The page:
Women no longer have a choice between two worlds: the soft feminine world and the powerful masculine one. Today's powerful and feminine women exist in a way that was unthinkable sixty years ago. So, going back to the question of can a woman be powerful and feminine at the same time? In today’s world, that answer is a “yes,” it is possible for a feminine woman to be powerful and for a powerful woman to exhibit feminine qualities.

2011 Moira G Gallaga©


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    • moiragallaga profile imageAUTHOR

      Moira Garcia Gallaga 

      6 years ago from Lisbon, Portugal

      Thank you for your comments Derdriu. I had to think hard about the photo to use. The context and substance of my article is quite contemporary, so I thought that for my photo I go back in history for an inspiring figure if only to make a subtle point that this is an issue women have been dealing with for a long time now. With the points raised and shared by Paradise7 in her comment, we could see that it is still an issue that we continue to struggle with to this day.

    • profile image


      6 years ago

      Moira, What an innovative, insightful, interesting summary of the powerful history of empowering women! It is interesting that you begin with a picture of Queen Elizabeth I, who may have been one of the world's most accomplished and beloved powerful women. She must have been charismatic, effective and wise since she lasted so long in power at a time when the people of the British Isles were divided regarding religion.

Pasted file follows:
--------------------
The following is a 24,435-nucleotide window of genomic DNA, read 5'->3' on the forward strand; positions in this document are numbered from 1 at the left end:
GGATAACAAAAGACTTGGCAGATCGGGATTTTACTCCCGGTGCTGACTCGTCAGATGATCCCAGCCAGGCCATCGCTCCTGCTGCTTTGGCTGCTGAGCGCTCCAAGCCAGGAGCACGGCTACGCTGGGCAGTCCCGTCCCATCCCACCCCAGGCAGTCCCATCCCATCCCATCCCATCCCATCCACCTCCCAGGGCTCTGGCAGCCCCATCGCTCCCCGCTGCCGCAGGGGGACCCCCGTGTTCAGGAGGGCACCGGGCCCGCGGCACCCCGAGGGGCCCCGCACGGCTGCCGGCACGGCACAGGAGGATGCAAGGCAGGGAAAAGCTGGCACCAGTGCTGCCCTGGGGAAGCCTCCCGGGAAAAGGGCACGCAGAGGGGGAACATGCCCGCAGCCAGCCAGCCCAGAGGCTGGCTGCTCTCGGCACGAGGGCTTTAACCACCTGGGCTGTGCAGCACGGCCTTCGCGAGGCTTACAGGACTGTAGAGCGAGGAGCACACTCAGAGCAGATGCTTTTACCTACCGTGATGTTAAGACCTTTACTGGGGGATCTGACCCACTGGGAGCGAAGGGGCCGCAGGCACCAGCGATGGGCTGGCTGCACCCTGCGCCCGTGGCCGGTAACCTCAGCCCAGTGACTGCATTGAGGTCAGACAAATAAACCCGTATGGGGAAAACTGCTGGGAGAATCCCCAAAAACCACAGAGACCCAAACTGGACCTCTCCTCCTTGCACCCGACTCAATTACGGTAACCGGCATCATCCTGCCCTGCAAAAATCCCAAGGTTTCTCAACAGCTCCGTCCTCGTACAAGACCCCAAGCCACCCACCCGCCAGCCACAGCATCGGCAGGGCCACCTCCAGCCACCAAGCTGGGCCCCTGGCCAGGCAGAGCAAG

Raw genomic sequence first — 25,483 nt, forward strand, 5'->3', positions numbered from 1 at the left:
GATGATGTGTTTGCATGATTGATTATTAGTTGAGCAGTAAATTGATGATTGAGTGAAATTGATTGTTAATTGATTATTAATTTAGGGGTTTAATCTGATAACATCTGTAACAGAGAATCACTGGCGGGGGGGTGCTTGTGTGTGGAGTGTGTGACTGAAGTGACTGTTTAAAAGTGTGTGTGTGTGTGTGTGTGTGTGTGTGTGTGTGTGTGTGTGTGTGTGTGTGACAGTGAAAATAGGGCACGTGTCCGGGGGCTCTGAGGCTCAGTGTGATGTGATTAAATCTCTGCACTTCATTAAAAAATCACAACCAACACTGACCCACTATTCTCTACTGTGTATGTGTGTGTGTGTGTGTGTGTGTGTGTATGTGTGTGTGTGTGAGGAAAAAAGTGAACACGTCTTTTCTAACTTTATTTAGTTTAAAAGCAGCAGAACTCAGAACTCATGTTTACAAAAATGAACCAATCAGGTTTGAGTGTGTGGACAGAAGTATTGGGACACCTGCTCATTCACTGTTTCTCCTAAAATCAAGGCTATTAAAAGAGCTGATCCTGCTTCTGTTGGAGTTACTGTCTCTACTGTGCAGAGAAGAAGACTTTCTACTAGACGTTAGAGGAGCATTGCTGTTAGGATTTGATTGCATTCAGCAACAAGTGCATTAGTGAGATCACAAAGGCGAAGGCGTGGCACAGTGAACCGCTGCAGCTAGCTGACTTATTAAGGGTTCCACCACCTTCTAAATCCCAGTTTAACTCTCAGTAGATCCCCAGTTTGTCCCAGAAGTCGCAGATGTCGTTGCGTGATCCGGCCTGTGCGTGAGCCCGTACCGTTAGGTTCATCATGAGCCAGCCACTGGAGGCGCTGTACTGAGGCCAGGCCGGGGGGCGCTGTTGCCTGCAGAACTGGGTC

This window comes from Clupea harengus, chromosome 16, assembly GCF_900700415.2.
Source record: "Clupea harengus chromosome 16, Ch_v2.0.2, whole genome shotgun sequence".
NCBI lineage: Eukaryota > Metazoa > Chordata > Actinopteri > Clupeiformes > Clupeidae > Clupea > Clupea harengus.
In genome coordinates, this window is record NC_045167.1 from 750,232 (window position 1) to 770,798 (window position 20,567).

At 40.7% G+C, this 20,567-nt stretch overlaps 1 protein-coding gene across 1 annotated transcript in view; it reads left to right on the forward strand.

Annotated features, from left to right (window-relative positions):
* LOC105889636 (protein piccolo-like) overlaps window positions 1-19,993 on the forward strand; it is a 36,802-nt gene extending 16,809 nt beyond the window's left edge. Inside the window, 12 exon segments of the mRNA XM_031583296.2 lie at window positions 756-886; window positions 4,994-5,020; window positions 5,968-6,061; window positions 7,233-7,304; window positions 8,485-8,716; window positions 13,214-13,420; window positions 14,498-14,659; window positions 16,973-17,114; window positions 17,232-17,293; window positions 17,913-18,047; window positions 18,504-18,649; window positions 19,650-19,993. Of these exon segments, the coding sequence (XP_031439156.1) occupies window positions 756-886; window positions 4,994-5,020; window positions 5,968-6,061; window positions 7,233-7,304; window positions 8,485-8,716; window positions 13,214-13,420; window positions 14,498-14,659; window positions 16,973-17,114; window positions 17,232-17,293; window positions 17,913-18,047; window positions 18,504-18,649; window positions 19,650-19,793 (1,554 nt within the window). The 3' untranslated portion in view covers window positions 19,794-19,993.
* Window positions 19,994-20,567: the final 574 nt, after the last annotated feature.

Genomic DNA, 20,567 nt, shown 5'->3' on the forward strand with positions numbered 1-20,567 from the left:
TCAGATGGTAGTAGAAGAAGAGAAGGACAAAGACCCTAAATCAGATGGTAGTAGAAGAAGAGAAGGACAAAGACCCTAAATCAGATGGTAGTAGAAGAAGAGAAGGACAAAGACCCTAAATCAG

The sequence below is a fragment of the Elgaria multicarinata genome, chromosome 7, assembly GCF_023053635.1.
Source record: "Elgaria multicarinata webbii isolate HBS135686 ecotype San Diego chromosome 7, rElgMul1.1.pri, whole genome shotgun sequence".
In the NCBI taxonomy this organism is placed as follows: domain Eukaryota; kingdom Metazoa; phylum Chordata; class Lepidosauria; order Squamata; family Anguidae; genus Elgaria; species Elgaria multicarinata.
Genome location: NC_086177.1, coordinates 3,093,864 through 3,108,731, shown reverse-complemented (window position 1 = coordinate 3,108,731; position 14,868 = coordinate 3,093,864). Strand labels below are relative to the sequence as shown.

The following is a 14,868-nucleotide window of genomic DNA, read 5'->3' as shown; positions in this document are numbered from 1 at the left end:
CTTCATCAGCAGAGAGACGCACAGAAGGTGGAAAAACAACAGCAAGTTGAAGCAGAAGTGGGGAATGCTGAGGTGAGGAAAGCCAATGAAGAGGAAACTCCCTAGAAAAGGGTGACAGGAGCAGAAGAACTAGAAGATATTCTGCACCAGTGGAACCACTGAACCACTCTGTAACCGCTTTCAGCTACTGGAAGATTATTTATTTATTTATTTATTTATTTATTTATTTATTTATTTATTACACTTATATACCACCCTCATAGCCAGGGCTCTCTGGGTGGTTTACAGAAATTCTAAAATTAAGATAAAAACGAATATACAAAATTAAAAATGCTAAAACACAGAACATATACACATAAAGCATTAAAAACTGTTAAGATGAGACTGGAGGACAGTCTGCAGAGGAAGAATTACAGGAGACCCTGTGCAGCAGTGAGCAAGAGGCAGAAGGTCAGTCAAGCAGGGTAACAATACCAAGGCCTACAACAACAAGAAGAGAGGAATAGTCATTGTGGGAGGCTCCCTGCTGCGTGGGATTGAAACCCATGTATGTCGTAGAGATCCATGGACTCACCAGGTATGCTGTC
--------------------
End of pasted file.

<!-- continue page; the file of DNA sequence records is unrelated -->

Thank you for sharing, etc.,


    • moiragallaga profile imageAUTHOR

      Moira Garcia Gallaga 

      6 years ago from Lisbon, Portugal

      Thank you for your very insightful comments Paradise7. Much appreciated. I get your point about "feminine wiles," and I'd also be glad if that can be done away with in the near future. Unfortunately, it still remains a factor today because it still works. A weapon is a weapon, and if an advantage is needed that is an option that is there. Hopefully one day it is no longer needed, perhaps when guys, employers, clients, etc. don't fall for that anymore. Or perhaps attitudes change significantly enough and we no longer have to live in a highly competitive society where you always have to be ahead of the pack or you get trampled.

      Men resent women who get ahead due to sex appeal, but how does sex appeal become an important factor that gives a woman an advantage? Because men give sex appeal importance and value in the first place. The person who allowed a woman to gain an advantage due to sex appeal is as much a part of the problem. Vicious cycle.

      Anyway, I think I'm digressing now. Again, thank you for your comments. Some of the points you raise could give rise to a separate article and some interesting discussions.

    • Paradise7 profile image


      6 years ago from Upstate New York

      I'm glad you wrote this, though I'm sort of sorry to see the myth propounded that women need to use "feminine wiles" to even things up in the unfair job marketplace with men.

      What an employer values most in the long run is competency in one's field. In other words, if you do an excellent job, have a good resume, and can speak well for yourself and your skills honestly, there is no need for hair-flipping.

      Most skills are earned. One has to pay one's dues. Women, men, it's the same difference. Men (quite justly) resent women who use sex appeal to get ahead in the workplace or in a political situation.

      However, you made an extremely valid point in that one does not need to sacrifice one's femininity to be a powerful woman.